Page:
March 9, 2020 — Climate change is real, and we see it with weather changes, increased variation in temperatures, weather fluctuations, impact on wildlife, people and our environment. Much of climate change is tied to greenhouse gas emissions (GHG), human activity like the use of fossil fuels for heating our homes or driving our vehicles.
Further to the Community Energy Plan and aligned to the community vision of Mino bimaadziwin ka-naag-doonaa!, Wikwemikong was selected to pilot activities that would contribute to a reduction in GHG emissions, a project supporting conversion of fossil fueled appliances to appliances heating with wood pellets. As of today, the program has realized, the conversion of 8 community buildings with boiler appliances. Among them is that of the Wikwemikong’s Holy Cross Mission, which is run by Jesuits.
Climate change is one of the most important environmental issues of our time. Climate change is caused by the increase in concentrations of greenhouse gases (GHGs) in the atmosphere. These increases are primarily due to human activities such as the use of fossil fuels or agriculture.
There have also been 98 homes with pellet stoves, a majority offsetting their use of fuel oil, and 2 homes with pellet furnaces (with 40 still to do). Concurrently, and independently exclusive to this initiative Wikwemikong is working on a pellet manufacturing plant. So, inevitably, we will be manufacturing and delivering pellets at some time in the future to our own community.
Ecological and Technological Conversion: Challenges and Opportunities
As with any business start up the challenges are many, new technology, new maintenance requirements, sourcing quality pellets, preparing for winter, capacity, timing, to name but a few new learning objectives to add to our routines. For Wikwemikong Development Commission, operating as Enaadmaagehjik, (People Helping People), the challenges are primarily working toward having in place the necessary infrastructure to service the new conversions, this is the next phase of the project. The community recently purchased a pellet delivery truck, hired a new local driver and helper, and is embarking on constructing two 78 Tonne storage silos to be located at a newly constructed light manufacturing business park. These silos will enable an ample supply of pellets to service the bulk requirements of the community buildings and for the residences requiring bulk delivery, that is, those with pellet furnaces and boilers.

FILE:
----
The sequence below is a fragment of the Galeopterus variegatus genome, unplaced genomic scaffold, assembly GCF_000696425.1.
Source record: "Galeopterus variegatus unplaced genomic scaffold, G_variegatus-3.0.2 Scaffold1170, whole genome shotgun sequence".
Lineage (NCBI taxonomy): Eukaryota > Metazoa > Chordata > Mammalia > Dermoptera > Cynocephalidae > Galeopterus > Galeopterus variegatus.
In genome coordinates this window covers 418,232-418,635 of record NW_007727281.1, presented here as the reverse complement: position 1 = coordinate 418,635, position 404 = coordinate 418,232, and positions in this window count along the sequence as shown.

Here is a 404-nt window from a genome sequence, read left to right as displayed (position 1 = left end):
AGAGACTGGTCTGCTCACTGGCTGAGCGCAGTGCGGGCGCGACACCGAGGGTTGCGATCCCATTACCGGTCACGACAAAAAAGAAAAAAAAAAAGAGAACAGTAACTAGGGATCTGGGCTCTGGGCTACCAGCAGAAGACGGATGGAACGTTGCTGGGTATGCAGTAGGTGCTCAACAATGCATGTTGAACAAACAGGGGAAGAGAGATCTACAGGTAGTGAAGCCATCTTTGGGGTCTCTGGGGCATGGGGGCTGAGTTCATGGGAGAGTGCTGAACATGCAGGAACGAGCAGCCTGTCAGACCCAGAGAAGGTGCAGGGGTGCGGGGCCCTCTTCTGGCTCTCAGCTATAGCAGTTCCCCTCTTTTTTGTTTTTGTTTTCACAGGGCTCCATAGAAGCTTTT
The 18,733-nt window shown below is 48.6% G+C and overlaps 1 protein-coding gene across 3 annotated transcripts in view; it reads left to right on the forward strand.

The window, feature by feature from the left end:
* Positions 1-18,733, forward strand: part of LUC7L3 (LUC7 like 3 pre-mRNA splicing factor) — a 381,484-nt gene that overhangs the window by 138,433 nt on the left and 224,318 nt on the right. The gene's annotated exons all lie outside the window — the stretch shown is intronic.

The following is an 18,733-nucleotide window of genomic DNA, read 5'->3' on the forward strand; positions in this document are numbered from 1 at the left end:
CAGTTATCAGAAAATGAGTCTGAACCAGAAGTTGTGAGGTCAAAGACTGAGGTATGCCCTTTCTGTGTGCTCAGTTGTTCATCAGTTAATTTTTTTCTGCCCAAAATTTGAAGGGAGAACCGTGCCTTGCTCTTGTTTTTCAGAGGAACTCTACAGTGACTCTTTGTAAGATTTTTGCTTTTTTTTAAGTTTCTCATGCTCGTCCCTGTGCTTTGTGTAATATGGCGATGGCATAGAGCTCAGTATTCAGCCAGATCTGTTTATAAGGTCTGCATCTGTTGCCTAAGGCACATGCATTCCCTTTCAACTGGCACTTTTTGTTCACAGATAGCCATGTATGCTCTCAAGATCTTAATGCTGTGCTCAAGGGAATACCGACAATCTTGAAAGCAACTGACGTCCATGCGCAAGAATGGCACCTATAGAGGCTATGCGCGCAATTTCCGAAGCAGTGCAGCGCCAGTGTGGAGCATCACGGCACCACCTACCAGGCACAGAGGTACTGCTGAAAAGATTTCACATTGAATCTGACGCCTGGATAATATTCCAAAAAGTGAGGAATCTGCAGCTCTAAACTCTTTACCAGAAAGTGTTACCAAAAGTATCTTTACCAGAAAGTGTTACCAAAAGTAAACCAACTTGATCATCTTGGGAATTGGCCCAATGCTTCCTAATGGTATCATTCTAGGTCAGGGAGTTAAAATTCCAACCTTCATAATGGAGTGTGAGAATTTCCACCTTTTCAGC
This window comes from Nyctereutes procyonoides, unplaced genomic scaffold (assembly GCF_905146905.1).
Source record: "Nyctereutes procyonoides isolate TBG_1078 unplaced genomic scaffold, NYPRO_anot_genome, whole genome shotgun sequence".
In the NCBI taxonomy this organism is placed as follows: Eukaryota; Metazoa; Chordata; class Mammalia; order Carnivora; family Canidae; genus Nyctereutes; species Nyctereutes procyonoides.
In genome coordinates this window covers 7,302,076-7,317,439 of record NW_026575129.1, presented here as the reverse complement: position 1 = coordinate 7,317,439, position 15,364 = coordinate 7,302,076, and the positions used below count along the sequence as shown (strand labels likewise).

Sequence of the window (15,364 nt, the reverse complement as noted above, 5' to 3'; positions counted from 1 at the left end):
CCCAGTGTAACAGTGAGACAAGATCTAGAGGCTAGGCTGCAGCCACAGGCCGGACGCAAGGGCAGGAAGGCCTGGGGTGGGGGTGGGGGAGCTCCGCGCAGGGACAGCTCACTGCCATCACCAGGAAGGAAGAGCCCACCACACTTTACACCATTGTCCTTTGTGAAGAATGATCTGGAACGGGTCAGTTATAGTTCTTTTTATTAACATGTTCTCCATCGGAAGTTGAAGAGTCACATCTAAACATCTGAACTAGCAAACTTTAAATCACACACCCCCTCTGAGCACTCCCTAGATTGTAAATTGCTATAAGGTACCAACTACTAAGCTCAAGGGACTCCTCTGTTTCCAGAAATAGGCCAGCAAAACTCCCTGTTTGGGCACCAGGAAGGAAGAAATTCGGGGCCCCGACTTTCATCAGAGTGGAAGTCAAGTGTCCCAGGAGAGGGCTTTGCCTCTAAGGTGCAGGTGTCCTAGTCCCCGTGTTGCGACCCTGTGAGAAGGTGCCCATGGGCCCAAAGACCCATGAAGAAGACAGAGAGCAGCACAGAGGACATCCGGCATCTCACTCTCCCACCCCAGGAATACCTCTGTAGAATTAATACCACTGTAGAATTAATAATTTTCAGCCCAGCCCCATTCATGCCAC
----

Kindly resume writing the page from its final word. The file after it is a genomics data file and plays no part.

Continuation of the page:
Switching to wood pellets results in new employment opportunities, training, and support of regional businesses, therefore contributing to economic development in the north while reducing our impact on the environment.
Capacity development and training in the community included 9 individuals for the pellet stoves, 4 for the pellet furnaces and 5 with the pellet boilers. In addition to the capacity to install and service stoves, 8 members were given the opportunity to take the WETT training (wood energy technology transfers). We have one member with sufficient hours and has passed the exam and is now as a Certified WETT Inspector. For residences with the pellet stoves requiring bagged pellets, the program can continue to coordinate the bulk delivery of pallets of pellets.
In closing, this initiative is projected to realize upon its completion, displacement of approximately 258,700 litres of fuel oil, which is equivalent to a reduction of 704 tonnes of GHG. Below is the picture noting the volume equivalent to 1 Tonne of GHG. The equivalency of 1 Tonne of GHG is heating a home for 4 months, or emissions equivalent to a year’s trash from 1 household, or driving 4,500 km , that is 13 trips to Sudbury and back!
Submitted on behalf of Wikwemikong Development Commission, the economic development arm of Wikwemikong. This article is written by R. Nikki Manitowabi, MBA, B.Comm. Nikki works to assist on opportunities for community to foster new employment opportunities, new businesses working in economic development.